Also, all of the advice these people are getting comes from people (their parents, teachers, advisers) who aren’t applying for entry level jobs in the current job market and may not be up to date on how the job market has changed since they were 22.

vanderlyn (#2,954)

@jr I’m interested in the author’s emphasis on name-brand education versus practical training—of acquiring a social signal that is perceived to have value, rather than a demonstrably marketable skill set. In this, it appears that both the authors’ parents and the author were a bit short-sighted, and definitely captivated by prestige.

The author’s parents concertedly cultivated their daughter’s life, earned the right to put a Dartmouth bumper sticker on the family station wagon, and then what? Gave each other high fives and took a nap? Like many parents, they probably assumed that the quasi-meritocratic privilege of the Ivy League—the old boy’s network, the superior buoyancy of resumes with fancy names—would smooth everything out. That their work was done. They, along with their daughter, had acquired an expensive and prestigious credential, time to turn off the lights.

So it seems to me that, far from caring about their daughter’s “education,” writ large and philosophical, the author’s parents emphasized their child’s marketability to colleges, under the mistaken and elitist idea that college is destiny. Once they “succeeded,” what more was there to do? Probably just encourage their daughter to “follow her passion.” I wouldn’t feel guilty if I were the author. Her parents fought tooth and nail to lead their daughter to the water. But there was never any water there—it was a mirage, an upper middle-class echo chamber. And no one was standing there, her parents included, to tell her, “your degree is a piece of paper; your skills are what make you useful. Learn useful skills.”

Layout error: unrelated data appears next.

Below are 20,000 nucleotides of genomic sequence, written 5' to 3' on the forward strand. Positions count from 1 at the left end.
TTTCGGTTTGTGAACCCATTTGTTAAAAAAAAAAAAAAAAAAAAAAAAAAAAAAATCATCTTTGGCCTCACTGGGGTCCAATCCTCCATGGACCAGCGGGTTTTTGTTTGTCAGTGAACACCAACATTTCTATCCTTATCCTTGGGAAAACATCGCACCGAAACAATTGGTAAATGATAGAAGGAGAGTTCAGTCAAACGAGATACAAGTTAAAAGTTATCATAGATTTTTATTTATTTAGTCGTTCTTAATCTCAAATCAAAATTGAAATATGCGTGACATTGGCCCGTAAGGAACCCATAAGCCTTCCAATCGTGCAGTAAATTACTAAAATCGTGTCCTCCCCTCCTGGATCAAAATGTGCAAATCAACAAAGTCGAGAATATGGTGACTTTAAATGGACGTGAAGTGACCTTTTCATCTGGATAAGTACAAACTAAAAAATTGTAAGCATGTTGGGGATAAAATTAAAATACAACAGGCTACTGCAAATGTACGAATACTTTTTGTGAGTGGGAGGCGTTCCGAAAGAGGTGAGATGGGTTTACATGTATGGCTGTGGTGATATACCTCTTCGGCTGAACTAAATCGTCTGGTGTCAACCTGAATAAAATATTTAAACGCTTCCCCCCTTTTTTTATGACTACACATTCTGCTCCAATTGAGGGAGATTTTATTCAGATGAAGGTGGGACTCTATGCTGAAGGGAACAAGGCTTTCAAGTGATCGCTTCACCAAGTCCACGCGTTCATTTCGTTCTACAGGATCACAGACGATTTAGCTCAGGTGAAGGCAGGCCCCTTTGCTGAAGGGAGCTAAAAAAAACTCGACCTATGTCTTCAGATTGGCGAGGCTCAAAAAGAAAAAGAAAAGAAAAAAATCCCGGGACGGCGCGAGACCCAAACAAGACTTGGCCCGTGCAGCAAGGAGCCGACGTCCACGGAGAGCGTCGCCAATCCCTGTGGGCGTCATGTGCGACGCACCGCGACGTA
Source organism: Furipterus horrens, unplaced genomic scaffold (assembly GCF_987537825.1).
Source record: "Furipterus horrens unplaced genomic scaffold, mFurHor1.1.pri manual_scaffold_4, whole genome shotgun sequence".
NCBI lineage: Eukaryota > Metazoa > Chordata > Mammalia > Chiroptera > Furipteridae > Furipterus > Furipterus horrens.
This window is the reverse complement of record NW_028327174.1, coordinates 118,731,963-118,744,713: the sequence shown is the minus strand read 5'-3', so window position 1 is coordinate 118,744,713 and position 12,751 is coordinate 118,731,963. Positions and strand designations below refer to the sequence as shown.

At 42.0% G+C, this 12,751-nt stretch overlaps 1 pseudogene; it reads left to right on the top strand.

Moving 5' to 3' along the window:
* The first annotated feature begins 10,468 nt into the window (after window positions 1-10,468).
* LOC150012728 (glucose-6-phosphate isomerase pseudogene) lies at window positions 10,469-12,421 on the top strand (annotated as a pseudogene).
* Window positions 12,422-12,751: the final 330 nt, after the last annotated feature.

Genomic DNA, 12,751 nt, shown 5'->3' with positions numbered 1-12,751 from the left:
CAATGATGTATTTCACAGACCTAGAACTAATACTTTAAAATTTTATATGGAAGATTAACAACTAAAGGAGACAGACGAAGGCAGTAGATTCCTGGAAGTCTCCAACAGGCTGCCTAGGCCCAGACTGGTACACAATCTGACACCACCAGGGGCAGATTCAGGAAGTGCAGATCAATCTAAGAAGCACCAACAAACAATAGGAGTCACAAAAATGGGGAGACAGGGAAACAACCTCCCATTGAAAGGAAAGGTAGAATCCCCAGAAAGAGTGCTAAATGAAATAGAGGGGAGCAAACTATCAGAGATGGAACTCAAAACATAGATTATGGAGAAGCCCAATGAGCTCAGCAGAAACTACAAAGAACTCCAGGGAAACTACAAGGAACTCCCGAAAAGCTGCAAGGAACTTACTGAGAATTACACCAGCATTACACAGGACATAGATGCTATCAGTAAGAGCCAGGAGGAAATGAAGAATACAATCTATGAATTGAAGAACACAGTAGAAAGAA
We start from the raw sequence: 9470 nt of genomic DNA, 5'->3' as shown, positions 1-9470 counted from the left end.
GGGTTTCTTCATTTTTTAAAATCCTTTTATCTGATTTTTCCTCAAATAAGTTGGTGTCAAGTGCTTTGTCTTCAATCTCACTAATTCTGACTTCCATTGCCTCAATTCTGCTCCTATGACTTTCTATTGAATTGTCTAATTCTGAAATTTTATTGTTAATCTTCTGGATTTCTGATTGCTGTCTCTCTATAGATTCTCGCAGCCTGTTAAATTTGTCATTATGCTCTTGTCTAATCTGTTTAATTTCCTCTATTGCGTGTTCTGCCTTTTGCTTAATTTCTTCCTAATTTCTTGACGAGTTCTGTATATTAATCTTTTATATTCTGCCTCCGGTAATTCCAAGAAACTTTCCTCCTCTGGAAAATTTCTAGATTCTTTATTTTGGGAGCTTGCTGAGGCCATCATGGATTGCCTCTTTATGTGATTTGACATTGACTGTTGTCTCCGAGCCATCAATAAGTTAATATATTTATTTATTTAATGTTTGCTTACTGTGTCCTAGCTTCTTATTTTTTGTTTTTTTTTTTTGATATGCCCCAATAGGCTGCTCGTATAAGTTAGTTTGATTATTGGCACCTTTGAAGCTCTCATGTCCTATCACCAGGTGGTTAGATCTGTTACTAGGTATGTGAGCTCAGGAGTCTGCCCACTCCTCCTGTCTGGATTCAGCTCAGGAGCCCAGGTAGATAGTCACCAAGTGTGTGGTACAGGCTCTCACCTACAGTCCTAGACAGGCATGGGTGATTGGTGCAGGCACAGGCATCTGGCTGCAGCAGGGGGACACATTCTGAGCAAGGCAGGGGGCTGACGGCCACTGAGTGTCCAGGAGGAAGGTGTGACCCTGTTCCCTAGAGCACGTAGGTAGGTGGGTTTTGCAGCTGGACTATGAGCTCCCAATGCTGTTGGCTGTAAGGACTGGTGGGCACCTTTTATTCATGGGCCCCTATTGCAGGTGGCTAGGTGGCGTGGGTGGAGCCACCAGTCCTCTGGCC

kthkskddn (#2,342)

@jr Have you ever considered that there are people who really, really shouldn’t be doctors or engineers or technicians or applied mathematicians because *those are not their strong points*? Most people who liberal arts do not expect to become career philosophers. They want to be able to think analytically, write critically, and be able to participate in the world. And those are skills that are, yes, marketable, and can be developed intensely with a liberal arts curriculum.

I majored in English because “it made me happy,” but also because I was good at it. I never intended to become an English professor, but I knew I would be better served by having an arsenal of skills that played to my strengths. I know that I am better at communicating and analyzing than I am at, say, solving equations or rotating tires. It makes me happy to pursue things I am good at! And, yup, I’m gainfully employed. For me, anyway, it paid to play to MY strengths.

jr (#3,151)